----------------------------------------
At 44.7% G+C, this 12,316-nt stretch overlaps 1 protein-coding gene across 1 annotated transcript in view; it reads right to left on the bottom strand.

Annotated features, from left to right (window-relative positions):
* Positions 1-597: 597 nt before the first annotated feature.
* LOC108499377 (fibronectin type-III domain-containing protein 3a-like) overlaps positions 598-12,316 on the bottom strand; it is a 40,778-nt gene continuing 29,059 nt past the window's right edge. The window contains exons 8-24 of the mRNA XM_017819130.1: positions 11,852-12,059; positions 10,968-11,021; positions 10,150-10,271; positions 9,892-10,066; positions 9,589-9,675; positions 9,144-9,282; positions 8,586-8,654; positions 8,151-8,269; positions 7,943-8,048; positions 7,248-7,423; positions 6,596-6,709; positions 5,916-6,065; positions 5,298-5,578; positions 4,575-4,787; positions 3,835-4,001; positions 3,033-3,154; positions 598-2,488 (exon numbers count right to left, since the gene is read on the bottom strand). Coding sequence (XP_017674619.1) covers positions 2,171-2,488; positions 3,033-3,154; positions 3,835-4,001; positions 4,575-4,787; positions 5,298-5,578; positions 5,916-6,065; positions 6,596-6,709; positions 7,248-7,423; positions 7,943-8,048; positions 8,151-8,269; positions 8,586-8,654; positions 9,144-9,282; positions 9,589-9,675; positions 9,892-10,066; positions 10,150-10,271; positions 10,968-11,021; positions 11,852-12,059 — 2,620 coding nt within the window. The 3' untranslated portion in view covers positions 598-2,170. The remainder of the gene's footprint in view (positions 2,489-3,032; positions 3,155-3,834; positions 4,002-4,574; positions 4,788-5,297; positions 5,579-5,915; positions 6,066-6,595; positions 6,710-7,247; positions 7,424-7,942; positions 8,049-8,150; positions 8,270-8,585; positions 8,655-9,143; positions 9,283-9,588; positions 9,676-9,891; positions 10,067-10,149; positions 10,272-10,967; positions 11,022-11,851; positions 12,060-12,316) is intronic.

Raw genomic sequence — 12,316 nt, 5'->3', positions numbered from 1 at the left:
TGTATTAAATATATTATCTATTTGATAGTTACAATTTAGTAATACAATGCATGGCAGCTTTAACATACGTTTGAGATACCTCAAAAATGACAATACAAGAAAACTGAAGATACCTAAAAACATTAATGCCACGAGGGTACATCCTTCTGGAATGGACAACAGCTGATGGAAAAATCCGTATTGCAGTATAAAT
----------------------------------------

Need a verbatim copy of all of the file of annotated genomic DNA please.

At 44.7% G+C, this 12,316-nt stretch overlaps 1 protein-coding gene across 1 annotated transcript in view; it reads right to left on the bottom strand.

Annotated features, from left to right (window-relative positions):
* Positions 1-597: 597 nt before the first annotated feature.
* LOC108499377 (fibronectin type-III domain-containing protein 3a-like) overlaps positions 598-12,316 on the bottom strand; it is a 40,778-nt gene continuing 29,059 nt past the window's right edge. The window contains exons 8-24 of the mRNA XM_017819130.1: positions 11,852-12,059; positions 10,968-11,021; positions 10,150-10,271; positions 9,892-10,066; positions 9,589-9,675; positions 9,144-9,282; positions 8,586-8,654; positions 8,151-8,269; positions 7,943-8,048; positions 7,248-7,423; positions 6,596-6,709; positions 5,916-6,065; positions 5,298-5,578; positions 4,575-4,787; positions 3,835-4,001; positions 3,033-3,154; positions 598-2,488 (exon numbers count right to left, since the gene is read on the bottom strand). Coding sequence (XP_017674619.1) covers positions 2,171-2,488; positions 3,033-3,154; positions 3,835-4,001; positions 4,575-4,787; positions 5,298-5,578; positions 5,916-6,065; positions 6,596-6,709; positions 7,248-7,423; positions 7,943-8,048; positions 8,151-8,269; positions 8,586-8,654; positions 9,144-9,282; positions 9,589-9,675; positions 9,892-10,066; positions 10,150-10,271; positions 10,968-11,021; positions 11,852-12,059 — 2,620 coding nt within the window. The 3' untranslated portion in view covers positions 598-2,170. The remainder of the gene's footprint in view (positions 2,489-3,032; positions 3,155-3,834; positions 4,002-4,574; positions 4,788-5,297; positions 5,579-5,915; positions 6,066-6,595; positions 6,710-7,247; positions 7,424-7,942; positions 8,049-8,150; positions 8,270-8,585; positions 8,655-9,143; positions 9,283-9,588; positions 9,676-9,891; positions 10,067-10,149; positions 10,272-10,967; positions 11,022-11,851; positions 12,060-12,316) is intronic.

Raw genomic sequence — 12,316 nt, 5'->3', positions numbered from 1 at the left:
TGTATTAAATATATTATCTATTTGATAGTTACAATTTAGTAATACAATGCATGGCAGCTTTAACATACGTTTGAGATACCTCAAAAATGACAATACAAGAAAACTGAAGATACCTAAAAACATTAATGCCACGAGGGTACATCCTTCTGGAATGGACAACAGCTGATGGAAAAATCCGTATTGCAGTATAAAT